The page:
For an individual who can make some decisions on his or her own, a full guardianship may not be appropriate.Read more
- January 24th, 2015
If you are a parent who has a child with special needs, it is important to know your options when it comes to managing the medical and financial well-being of your child. Once your child turns 18, your legal relationship with her changes, because suddenly, it is presumed that your child has the ability to make decisions on her own, regardless of her abilities. At this point, one option worth exploring is becoming your child's legal guardian, so that you can continue to make the important medical and financial decisions on behalf of your child. The following is a basic explanation of what guardianship is, when it is appropriate and how to pursue one.
Every adult is assumed to be capable of making her own decisions unless a court determines that she is incompetent. If an adult becomes incapable of making responsible decisions due to a mental disability, the court will appoint a substitute decision maker, often called a "guardian," but in some states called a "conservator" or another term. Guardianship is a legal relationship between a competent adult (the "guardian") and a person who because of incapacity is no longer able to take care of his or her own affairs (the "ward").
The guardian is authorized to make legal, financial, and health care decisions for the ward. Depending on the terms of the guardianship and state practices, the guardian may or may not have to seek court approval for various decisions. In many states, a person appointed only to handle finances is called a "conservator."Some incapacitated individuals can make responsible decisions in some areas of their lives but not others. In such cases, the court may give the guardian decision-making power over only those areas in which the incapacitated person is unable to make responsible decisions (a so-called "limited guardianship"). In other words, the guardian may exercise only those rights that have been removed from the ward and delegated to the guardian.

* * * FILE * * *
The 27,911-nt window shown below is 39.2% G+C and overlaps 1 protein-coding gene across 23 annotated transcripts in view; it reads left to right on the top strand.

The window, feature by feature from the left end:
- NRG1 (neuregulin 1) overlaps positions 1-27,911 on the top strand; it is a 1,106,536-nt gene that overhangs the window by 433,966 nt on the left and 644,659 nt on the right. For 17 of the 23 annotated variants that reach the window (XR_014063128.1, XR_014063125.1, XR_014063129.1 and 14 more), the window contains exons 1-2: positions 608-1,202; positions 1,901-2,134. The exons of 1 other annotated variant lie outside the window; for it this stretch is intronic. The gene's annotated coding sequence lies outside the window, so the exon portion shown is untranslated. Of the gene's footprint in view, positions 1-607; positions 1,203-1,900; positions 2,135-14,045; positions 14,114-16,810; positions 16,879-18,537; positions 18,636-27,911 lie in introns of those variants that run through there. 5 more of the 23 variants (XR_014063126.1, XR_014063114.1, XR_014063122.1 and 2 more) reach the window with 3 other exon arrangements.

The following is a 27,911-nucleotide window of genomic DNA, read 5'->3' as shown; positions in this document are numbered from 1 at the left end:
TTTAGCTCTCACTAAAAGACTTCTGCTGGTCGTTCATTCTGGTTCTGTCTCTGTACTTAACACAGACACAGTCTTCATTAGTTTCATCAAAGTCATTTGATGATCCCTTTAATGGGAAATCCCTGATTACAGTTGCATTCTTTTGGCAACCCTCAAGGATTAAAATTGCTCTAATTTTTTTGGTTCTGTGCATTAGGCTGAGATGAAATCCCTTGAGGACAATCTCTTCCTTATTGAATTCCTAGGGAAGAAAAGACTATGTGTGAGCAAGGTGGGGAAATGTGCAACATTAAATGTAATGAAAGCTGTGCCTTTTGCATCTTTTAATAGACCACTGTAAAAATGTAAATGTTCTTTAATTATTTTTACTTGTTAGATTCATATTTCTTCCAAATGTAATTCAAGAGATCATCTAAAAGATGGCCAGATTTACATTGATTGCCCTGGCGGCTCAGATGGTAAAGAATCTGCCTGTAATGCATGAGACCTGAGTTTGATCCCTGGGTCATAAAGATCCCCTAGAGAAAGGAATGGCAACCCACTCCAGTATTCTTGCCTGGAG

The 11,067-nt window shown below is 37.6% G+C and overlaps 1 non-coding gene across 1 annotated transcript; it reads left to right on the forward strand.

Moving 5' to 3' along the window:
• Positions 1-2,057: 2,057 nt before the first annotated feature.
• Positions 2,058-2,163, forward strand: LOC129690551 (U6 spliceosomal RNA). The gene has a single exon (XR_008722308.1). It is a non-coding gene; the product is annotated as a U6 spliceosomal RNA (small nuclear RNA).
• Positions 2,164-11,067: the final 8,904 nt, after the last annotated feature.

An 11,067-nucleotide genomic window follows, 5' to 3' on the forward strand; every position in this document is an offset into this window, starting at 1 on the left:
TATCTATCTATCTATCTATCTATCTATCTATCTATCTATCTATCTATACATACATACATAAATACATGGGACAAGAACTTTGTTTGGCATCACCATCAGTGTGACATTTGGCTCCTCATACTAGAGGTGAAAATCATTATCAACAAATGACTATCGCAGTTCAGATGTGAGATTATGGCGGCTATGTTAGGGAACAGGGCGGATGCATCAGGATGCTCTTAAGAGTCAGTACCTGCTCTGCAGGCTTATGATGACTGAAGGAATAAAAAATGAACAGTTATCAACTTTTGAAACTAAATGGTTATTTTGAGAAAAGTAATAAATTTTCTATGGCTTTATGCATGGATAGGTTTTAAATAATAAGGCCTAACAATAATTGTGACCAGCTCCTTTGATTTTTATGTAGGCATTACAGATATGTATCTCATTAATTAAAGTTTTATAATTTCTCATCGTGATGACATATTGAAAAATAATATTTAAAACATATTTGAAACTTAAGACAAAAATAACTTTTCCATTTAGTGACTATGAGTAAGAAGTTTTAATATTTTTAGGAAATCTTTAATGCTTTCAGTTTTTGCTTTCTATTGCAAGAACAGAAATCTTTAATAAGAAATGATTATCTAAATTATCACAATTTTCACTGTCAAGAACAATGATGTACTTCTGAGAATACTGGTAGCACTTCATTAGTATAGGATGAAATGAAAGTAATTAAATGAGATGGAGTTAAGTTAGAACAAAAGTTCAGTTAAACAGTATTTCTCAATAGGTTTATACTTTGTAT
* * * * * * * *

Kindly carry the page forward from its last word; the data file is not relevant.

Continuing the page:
The Guardianship Process
In most states, anyone interested in the proposed ward's well-being can request a guardianship. An attorney is usually retained to file a petition for a hearing in the probate court in the proposed ward's county of residence. Protections for the proposed ward vary greatly from state to state, with some simply requiring that notice of the proceeding be provided and others requiring the proposed ward's presence at the hearing. The proposed ward is usually entitled to legal representation at the hearing, and the court will appoint an attorney if the allegedly incapacitated person cannot afford a lawyer.
At the hearing, the court attempts to determine if the proposed ward is incapacitated and, if so, to what extent the individual requires assistance. If the court determines that the proposed ward is indeed incapacitated, the court then decides if the person seeking the role of guardian will be a responsible guardian.
A guardian can be any competent adult -- the ward's spouse, another family member, a friend, a neighbor, or a professional guardian (an unrelated person who has received special training). A competent individual may nominate a proposed guardian through a durable power of attorney in case she ever needs a guardian.
The guardian need not be a person at all -- it can be a non-profit agency or a public or private corporation. If a person is found to be incapacitated and a suitable guardian cannot be found, courts in many states can appoint a public guardian, a publicly financed agency that serves this purpose. In naming someone to serve as a guardian, courts give first consideration to those who play a significant role in the ward's life -- people who are both aware of and sensitive to the ward's needs and preferences. If two individuals wish to share guardianship duties, courts can name co-guardians.
Courts often give guardians broad authority to manage the ward's affairs. In addition to lacking the power to decide how money is spent or managed, where to live and what medical care he or she should receive, wards also may not have the right to vote, marry or divorce, or carry a driver's license. Guardians are expected to act in the best interests of the ward, but given the guardian's often broad authority, there is the potential for abuse. For this reason, courts hold guardians accountable for their actions to ensure that they don't take advantage of or neglect the ward.
The guardian of the property inventories the ward's property, invests the ward's funds so that they can be used for the ward's support, and files regular, detailed reports with the court. A guardian of the property also must obtain court approval for certain financial transactions. Guardians must file an annual account of how they have handled the ward's finances. In some states guardians must also give an annual report on the ward's status. Guardians must offer proof that they made adequate residential arrangements for the ward, that they provided sufficient health care and treatment services, and that they made available educational and training programs, as needed. Guardians who cannot prove that they have adequately cared for the ward may be removed and replaced by another guardian.
For a discussion of "Making Decisions for a Special Needs Child Who Becomes an Adult", click here.
Last Modified: 01/24/2015